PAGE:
A little while ago I reviewed the work Warrior Demoness by Fran Heckrotte which you can find here on the Tale. The work was part of a series released a very long time ago which had within it the appearance of many myths and legends, telling the story of some of the more well known, but also stories about others around them. The sad part was that to find any copies of this series is really very difficult. In reading the work, there was a character named Lilith in it and I went on a search for the book bearing her name that was part of the series.
After a long search I found a paperback copy and so, finally, I am going to review that work as well here on the Tale.
It is, as a whole, always best to learn stories of the past from the ones that had experienced it. You can find, many times, their truth is more interesting than the fiction.
- Title: Lilith
- Author: Fran Heckrotte
- Length: 356 Pages
- ISBN-10: 1934889547
- ISBN-13: 978-1934889541
- Publishing Date: February 1, 2008
- This work at Amazon.com
It tells the story of:
Yemaya, the Illusionist, and her journalist partner Dakota, find themselves embroiled in a search for the person responsible for the rape and torture of a young Carpi woman, attending a university in the States. When they decide to visit a local nightclub for women only, they find the owner and her employees unusual. Dakota feels mysteriously attracted to one of the clientele while Yemaya recognizes a kindred spirit-in Lilith, the club’s owner. Spiritual ancestors, missing whores, a sadistic exporter and new acquaintances lead the two lovers into an adventure of biblical proportion.
Lilith, She was a demoness, as old as humanity itself. Now the owner of a women’s only nightclub and part owner of the Sisterhood, a small group of whores who have banned together to create a better life for themselves, it was her job to protect those women who were putting so much trust in her. When a local pimp, decides to eliminate his competition Lilith and her two demon partners want revenge– and no one knows better how to exact it than demons. This is a revelation of the past, the present and the events that forever changed the course of human history.
There is a bar called Lilith’s where the people you meet aren’t exactly what you think they are. There is a group called the Sisterhood who do and are more than anyone can expect them to be. In the midst of all of this is Lilith and she is not, at all, what she is expected to be.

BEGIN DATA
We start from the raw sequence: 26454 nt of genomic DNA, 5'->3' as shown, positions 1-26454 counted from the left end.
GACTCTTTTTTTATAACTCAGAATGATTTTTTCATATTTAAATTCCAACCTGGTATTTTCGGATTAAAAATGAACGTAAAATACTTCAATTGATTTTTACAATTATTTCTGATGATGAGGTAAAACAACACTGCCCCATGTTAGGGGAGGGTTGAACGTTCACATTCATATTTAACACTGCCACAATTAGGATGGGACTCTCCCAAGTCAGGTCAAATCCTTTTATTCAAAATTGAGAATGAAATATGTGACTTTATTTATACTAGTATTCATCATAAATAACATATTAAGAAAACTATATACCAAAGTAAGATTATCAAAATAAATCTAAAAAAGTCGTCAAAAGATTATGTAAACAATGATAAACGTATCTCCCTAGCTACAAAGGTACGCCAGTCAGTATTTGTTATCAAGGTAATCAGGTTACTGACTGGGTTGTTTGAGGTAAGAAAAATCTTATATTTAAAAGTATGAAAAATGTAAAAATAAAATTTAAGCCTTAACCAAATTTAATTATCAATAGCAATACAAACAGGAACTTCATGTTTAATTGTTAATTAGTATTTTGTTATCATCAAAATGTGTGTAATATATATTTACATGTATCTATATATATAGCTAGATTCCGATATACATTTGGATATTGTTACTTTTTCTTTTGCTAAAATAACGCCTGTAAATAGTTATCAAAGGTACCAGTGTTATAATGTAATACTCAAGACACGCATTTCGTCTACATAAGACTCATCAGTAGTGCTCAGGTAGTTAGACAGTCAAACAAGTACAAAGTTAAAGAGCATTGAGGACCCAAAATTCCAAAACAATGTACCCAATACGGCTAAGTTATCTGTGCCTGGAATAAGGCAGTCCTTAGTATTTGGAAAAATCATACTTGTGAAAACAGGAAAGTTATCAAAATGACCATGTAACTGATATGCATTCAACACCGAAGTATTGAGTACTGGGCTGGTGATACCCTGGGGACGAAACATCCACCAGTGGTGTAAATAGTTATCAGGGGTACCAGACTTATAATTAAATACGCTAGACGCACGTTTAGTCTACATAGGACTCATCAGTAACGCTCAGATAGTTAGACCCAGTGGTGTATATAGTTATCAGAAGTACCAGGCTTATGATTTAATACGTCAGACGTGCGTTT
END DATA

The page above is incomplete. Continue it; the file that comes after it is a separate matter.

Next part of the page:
This work is actually two distinct works in one. But while that is true, they also both turn about Lilith, her past and her present, and in doing so creates a mythology around her in this universe that is, as a whole, so much more interesting than many that I have seen about her.
The Lilith of this work isn’t, most importantly, written in the stereotypical ways that most authors use to express who she is. While she is Lilith, and most of her story is what is well known, it takes several interesting branches away from that main story and creates a new mythology around her and it is one that I personally think tells so much more and is so much better than the myth of today.
Beyond Lilith herself, there are other Succubus-like and Cambion characters that appear who, again, are not written in a way that they are transparently there in the story to be filler. They have their own stories to tell, to share, and lives and loves to encounter. They are all amazing characters and as the story continues they grow in many unexpected ways that I liked.
While this is part of an overall series, I didn’t feel like I was missing out on any of the main character stories and in doing so the work didn’t feel like it was losing its way or that I needed to have an understanding of something that had come before in the series. It is a full, self-contained story, strongly written, and quite enjoyable.
There is a bit of erotica mixed into the story, but it is there to provide some character development and isn’t out of place. It is a very long work, and does drift away from the core story on occasion, but that has to be expected as there are some points which set up future works in the series.
But the one thing that held me was just how Lilith’s story was told. More than that, there is a revelation that fits into her story well, makes sense, and turns the work in an unexpected direction, Lilith’s character, as complex as it is, and as much as she has been through, still has purpose and meaning in spite of how long she has been in existence. There were moments that I couldn’t help but smile over, others that brought tears to my eyes and in that, this Lilith is one of the best that I have ever seen.
I wish that there had been a better placing of Lilith’s story in the work however. It reads very much like two stories that are connected together by the thread of the main characters being involved in two different problems. The former story focused most of its attention on the main characters, and in the latter Lilith and her story and Lilith in the current time, take up the focus with the main series characters only appearing sparingly. It isn’t a huge problem, but somehow I think that the two stories might have been connected together better or interwoven more.
Four out of five pitchforks.
An amazing story in many ways but one that I am sad to say is extremely difficult to find. That is the largest shame and one that I really think shouldn’t be so. Possibly the most interesting characterization of Lilith that I have ever read and I am very pleased that I did.